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  1. Sounds like an intriguing idea. I wonder if it has been tried, are there any examples?

    I saw the Marigold movie and enjoyed it.

    My mother is now in assisted living, after having spent 6 years of widowhood living alone and isolated in a small town thousands of miles from her nearest kin – her own stubborn choice. After a medical crisis, which was a bad scare, she agreed to move, sell the house.

    She now lives in Chicago, about three miles from the home of my youngest brother and his wife; maybe 15 miles from the home of his twin and his family, and within a day’s drive from a grandson and his family. Her health has improved and so has her outlook on life, which was perilous.

    Still – the burden of care seems to have fallen on my SIL. She does a lot of errands for Mom, takes her to doctor’s appointments, brings her library books, etc. Though Mom is lucid and in relatively good health, she needs caretakers to help her bathe, clean, etc – if Mom lived with my B and SIL all that work would revert to my SIL.

    I try to talk to her at least once a week. Mom has come out of her shell a little, but she won’t venture out much, Mom is beyond dance classes and cooking communal meals. She participates only reluctantly with her fellow residents. Mom has told me that she sees fellow residents decline mentally and physically, and then disappear – they transfer to the more intensive care wing – and it frightens her. She used to say she was only waiting to die – she’s recently stopped saying that, which is a good thing. Still, her life is not one of richness or happiness. It’s complicated.

    October 4, 2012
    • I believe you did the right thing for the health of your mother but our choices are so limited, especially when old people become incapacitated one way or another. I can’t help thinking of assisted living facilities as ante-chambers to our final rest. It’s important to feel needed, part of something at any stage in our lives but especially so when we get older. I think it’s the only way we can thrive and keep on living when enthusiasm even in the face of adversity, loss and failing bodies. There has to be a better way than just parking our aging selves in the care of strangers, even if well meaning and well trained. Once again, we are the first generation figuring this one out and hence going through the growing pains. You put it really well – it’s complicated.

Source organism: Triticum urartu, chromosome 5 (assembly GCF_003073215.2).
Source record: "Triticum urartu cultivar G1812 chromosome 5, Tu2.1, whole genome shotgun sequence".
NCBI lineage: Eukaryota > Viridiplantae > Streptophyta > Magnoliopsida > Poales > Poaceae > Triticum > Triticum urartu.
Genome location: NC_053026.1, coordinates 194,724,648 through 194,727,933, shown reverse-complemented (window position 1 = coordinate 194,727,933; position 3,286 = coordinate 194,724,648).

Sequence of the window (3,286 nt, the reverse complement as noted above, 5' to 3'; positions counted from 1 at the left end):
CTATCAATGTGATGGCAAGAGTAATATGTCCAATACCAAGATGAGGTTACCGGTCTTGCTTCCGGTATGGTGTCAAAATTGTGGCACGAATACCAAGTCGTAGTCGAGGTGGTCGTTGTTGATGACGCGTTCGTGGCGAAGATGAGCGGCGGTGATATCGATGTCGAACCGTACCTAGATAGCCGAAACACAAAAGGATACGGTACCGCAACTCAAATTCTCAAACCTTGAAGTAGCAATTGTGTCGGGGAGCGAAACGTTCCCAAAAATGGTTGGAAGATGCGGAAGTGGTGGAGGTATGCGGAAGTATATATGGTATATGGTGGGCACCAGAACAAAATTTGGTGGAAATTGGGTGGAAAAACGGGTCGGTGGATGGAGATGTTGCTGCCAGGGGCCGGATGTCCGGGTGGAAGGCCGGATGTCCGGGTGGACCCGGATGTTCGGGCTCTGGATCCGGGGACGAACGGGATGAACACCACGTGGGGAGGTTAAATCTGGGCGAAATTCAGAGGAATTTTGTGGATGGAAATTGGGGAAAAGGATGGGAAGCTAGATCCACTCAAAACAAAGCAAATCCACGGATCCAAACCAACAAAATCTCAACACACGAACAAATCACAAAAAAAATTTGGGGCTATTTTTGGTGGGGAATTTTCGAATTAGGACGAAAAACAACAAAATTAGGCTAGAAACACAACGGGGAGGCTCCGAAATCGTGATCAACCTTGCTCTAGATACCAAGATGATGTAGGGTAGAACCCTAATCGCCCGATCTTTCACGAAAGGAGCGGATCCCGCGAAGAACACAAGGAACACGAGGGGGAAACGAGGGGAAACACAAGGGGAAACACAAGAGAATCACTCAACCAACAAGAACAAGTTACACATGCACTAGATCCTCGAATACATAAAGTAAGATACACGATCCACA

October 4, 2012
  2. silvia

    And I will take care of the shape of our bodymind status offering yoga sessions and gathering our neighborwoods into some enjoyable community dance workshop. you’ll be in charge of paying the bills, find the best vets for our dogs, preparing deliciuos meals of course and sofagirl might teach us how to survive in the wilderness – you’ll never know what life can bring you even at a certain age

    October 4, 2012
    • Ok, you have a room too, next to the yoga studio

      October 4, 2012
      • silvia

        fine my dear, as long as it’s upstairs – even if it might be tough to climb stairs! I’ve always had dreams of a room upstairs

        October 5, 2012
  3. Io voglio la stanza al primo piano con finestra sul fiume….posso gia’ prenotare? In fondo non mi manca molto all’eta’ giusta….

    October 3, 2012
    • Purtroppo non so come si dice “LOL” in Italiano, però ho davvero fatto una bella risata 🙂

      Concordo — l’idea di Claudia non è male!

      October 7, 2012